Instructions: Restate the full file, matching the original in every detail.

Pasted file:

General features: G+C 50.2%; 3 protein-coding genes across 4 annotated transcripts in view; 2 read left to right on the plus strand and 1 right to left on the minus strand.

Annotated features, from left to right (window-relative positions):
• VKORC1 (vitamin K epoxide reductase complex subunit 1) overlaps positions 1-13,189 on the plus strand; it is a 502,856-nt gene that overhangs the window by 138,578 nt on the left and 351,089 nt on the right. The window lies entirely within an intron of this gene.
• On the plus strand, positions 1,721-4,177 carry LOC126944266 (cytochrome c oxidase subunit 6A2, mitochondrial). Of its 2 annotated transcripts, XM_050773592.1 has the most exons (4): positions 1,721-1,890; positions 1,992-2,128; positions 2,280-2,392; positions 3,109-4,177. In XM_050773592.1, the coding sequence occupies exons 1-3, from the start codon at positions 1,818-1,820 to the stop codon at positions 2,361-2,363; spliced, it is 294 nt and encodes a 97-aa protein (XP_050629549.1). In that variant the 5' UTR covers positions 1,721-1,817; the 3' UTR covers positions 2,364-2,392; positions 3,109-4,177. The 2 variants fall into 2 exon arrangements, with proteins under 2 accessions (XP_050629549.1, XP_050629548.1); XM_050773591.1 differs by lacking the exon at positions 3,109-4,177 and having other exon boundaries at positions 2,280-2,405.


General features: G+C 50.2%; 3 protein-coding genes across 4 annotated transcripts in view; 2 read left to right on the plus strand and 1 right to left on the minus strand.

Annotated features, from left to right (window-relative positions):
• VKORC1 (vitamin K epoxide reductase complex subunit 1) overlaps positions 1-13,189 on the plus strand; it is a 502,856-nt gene that overhangs the window by 138,578 nt on the left and 351,089 nt on the right. The window lies entirely within an intron of this gene.
• On the plus strand, positions 1,721-4,177 carry LOC126944266 (cytochrome c oxidase subunit 6A2, mitochondrial). Of its 2 annotated transcripts, XM_050773592.1 has the most exons (4): positions 1,721-1,890; positions 1,992-2,128; positions 2,280-2,392; positions 3,109-4,177. In XM_050773592.1, the coding sequence occupies exons 1-3, from the start codon at positions 1,818-1,820 to the stop codon at positions 2,361-2,363; spliced, it is 294 nt and encodes a 97-aa protein (XP_050629549.1). In that variant the 5' UTR covers positions 1,721-1,817; the 3' UTR covers positions 2,364-2,392; positions 3,109-4,177. The 2 variants fall into 2 exon arrangements, with proteins under 2 accessions (XP_050629549.1, XP_050629548.1); XM_050773591.1 differs by lacking the exon at positions 3,109-4,177 and having other exon boundaries at positions 2,280-2,405.